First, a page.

I would also suggest that the global missiological community, of which I am a part, would line up more with a Barnanian understanding of emerging church. For example, the good folk at the Lausanne Committee For World Evangelization see the emerging church as something far more global and significant than 200 Congregations of the Disgruntled Postmodernists. The recently published Lausanne Occasional Paper No. 43 The Realities of the Changing Expression of Church [pdf] identifies 23 types of such churches including cyberchurch, house church, coffee shop and more. Fuller Seminary’s Dr. Ryan Bolger, who was a part of that particular Lausanne working group, has been interviewing emerging church leaders for the past 5 years for his book “Creating Christian Communities in the Postmodern Cultures”, co-written with Dr. Eddie Gibbs. I would call both Ryan and Eddie ‘Barnarnian’.
And how many are there in USA?
Gosh. Hard to say. The 2001 Epicenter Roundtable we hosted in Texas for emerging church networks was limited to 50 networks and movements. Thats MOVEMENTS, not churches. And yes, EmergentVillage was one of those movements (they prefer the word ‘conversation’) that was present.
A few years back, US Center for World Mission were quoting me as estimating “5000 postmodern churches” – which was something that I never actually said but it seemed to get some press. I didn’t agree with the number back then, and I would certainly not use the “P” word with the current misunerstandings of the term. But, if there are 5000 house churches in USA then there are certainly many more forms of emerging church that would bring the number up way over the original 5000 figure. Add up the additional groups that do not call themselves “church” and you have a number that approaches Barnarian in scope.
I spent last month driving 7000 miles around USA, meeting with church planters and strategists:
– I had lunch with a guy in Houston who has seen 16 Hip Hop churches start up in his city in the past 18 months with the support of the United Baptist Association.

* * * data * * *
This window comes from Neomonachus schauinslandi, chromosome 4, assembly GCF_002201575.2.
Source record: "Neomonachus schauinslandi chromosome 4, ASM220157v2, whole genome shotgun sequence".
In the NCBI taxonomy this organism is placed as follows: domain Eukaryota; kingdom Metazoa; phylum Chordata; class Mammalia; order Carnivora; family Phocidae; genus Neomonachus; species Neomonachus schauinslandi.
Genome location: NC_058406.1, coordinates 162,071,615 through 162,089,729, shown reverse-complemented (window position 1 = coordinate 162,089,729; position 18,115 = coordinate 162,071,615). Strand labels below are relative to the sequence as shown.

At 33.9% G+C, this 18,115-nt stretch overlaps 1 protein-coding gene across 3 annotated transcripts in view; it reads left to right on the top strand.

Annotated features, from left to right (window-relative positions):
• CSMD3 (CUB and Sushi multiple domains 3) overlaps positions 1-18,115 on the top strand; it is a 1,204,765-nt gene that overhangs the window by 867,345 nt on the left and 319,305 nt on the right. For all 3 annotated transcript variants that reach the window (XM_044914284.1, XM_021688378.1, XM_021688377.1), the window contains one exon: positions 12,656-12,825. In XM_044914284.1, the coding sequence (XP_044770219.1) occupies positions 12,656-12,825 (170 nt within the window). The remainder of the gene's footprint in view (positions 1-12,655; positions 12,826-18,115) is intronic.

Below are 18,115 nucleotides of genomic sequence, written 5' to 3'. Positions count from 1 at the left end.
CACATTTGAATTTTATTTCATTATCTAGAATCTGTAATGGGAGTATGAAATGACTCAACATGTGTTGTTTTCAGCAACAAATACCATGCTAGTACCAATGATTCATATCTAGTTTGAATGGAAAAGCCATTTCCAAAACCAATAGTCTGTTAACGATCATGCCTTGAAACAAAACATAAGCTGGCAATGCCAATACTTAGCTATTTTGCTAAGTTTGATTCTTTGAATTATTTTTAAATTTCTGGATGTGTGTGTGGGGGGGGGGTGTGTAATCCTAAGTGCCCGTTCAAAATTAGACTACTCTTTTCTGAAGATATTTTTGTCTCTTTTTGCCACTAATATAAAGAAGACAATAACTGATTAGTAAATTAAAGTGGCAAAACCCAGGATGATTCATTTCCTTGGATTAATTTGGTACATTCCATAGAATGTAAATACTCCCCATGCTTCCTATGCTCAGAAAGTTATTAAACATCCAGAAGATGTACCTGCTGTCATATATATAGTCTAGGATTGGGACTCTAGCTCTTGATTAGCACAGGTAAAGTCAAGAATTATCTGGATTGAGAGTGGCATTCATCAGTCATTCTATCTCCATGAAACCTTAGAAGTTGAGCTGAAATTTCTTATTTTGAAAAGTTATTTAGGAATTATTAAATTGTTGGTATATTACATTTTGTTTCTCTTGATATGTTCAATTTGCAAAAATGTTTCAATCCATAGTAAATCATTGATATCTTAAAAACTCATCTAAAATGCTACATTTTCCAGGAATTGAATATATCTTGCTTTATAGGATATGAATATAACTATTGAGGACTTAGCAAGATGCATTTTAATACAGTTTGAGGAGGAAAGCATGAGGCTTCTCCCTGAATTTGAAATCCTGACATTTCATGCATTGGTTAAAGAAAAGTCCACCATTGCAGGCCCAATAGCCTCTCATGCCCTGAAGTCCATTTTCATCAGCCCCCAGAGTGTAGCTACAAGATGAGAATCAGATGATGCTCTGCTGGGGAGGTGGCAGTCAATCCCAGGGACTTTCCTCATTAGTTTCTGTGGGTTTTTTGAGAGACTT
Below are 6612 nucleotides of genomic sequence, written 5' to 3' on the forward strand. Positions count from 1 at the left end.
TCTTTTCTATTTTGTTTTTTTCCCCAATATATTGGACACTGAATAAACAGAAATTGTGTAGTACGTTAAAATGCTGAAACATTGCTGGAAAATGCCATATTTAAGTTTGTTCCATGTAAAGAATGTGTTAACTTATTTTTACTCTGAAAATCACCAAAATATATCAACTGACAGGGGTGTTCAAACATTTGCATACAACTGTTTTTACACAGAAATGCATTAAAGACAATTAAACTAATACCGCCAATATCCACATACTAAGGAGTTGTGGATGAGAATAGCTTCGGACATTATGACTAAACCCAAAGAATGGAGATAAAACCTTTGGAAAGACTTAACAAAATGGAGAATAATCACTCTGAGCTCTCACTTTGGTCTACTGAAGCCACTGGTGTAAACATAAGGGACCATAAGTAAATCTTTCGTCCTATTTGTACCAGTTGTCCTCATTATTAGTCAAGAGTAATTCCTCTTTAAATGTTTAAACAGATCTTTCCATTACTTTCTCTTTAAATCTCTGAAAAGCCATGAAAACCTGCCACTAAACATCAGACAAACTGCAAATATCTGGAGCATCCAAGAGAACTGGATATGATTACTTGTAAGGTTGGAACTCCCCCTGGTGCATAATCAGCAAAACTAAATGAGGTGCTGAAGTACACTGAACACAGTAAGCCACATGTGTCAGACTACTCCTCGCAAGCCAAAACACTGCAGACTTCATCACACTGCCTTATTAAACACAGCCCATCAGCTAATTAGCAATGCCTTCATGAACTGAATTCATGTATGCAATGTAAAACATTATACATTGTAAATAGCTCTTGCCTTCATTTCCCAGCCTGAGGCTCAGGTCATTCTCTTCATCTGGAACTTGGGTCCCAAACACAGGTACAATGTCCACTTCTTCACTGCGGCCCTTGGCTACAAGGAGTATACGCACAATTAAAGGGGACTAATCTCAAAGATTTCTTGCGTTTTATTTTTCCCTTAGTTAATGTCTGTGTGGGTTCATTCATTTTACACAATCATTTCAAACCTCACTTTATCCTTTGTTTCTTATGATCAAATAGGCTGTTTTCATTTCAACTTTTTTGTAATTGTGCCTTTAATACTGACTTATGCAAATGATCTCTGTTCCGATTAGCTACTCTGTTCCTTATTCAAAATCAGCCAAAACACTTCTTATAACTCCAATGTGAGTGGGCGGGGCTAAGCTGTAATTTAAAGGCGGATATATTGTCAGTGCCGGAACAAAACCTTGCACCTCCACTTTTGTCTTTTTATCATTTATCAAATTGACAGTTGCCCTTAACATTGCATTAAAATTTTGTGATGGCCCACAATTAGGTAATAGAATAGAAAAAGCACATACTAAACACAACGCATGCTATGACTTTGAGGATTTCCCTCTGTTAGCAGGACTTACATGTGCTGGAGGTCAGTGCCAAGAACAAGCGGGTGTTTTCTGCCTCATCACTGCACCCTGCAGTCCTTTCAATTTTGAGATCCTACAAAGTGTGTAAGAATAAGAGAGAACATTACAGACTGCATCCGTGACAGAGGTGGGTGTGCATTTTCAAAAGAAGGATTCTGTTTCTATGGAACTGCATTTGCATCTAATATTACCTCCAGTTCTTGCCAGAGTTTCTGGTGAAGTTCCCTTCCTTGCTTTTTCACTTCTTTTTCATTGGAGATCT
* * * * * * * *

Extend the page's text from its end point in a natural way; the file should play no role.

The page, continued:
– I had dinner with a lady in San Francisco (also Baptist) who has 30 new churches on the burner right now.
– | had a BBQ with a couple in Austin, Texas who estimate there are 5000 house churches in USA that are visible enough to be counted. Mike Steele from DAWN USA confirmed that figure earlier this year.
Enough for now.
I am preparing for a meeting next week in Zurich where mission strategists will be talking about one million new churches in Europe – and I can tell you now that MOST of these will be emerging churches – organic, simple, probably without their own buildings and probably without Seminary trained senior pastors. Nothing against traditional churches, its just that each one cost about $100,000 each to start, much more if you want to buy a building, and they do not multiply nearly as quickly. That may sound terribly pragmatic but . . . hey . . . we have to get on with the job Jesus gave us and use the resources we are given.
You can read what I told a group of American Foundations earlier in the year in Virginia about the shape of the emerging church. But if you want to research the size of the emerging church, then do some counting yourself – why not start with the 4000 links on Zoecarnate and go from there.
Let me know what you find out.
[update] – Bob Hyatt comes up with 3 categories when he asks “Just Who Is Emergent Anyway?”
[Update: The original title for this series was “Emerging Church Hammering”. Out of respect for John, because it did not fairly reflect his intentions towards the emerging church, I have edited the titles]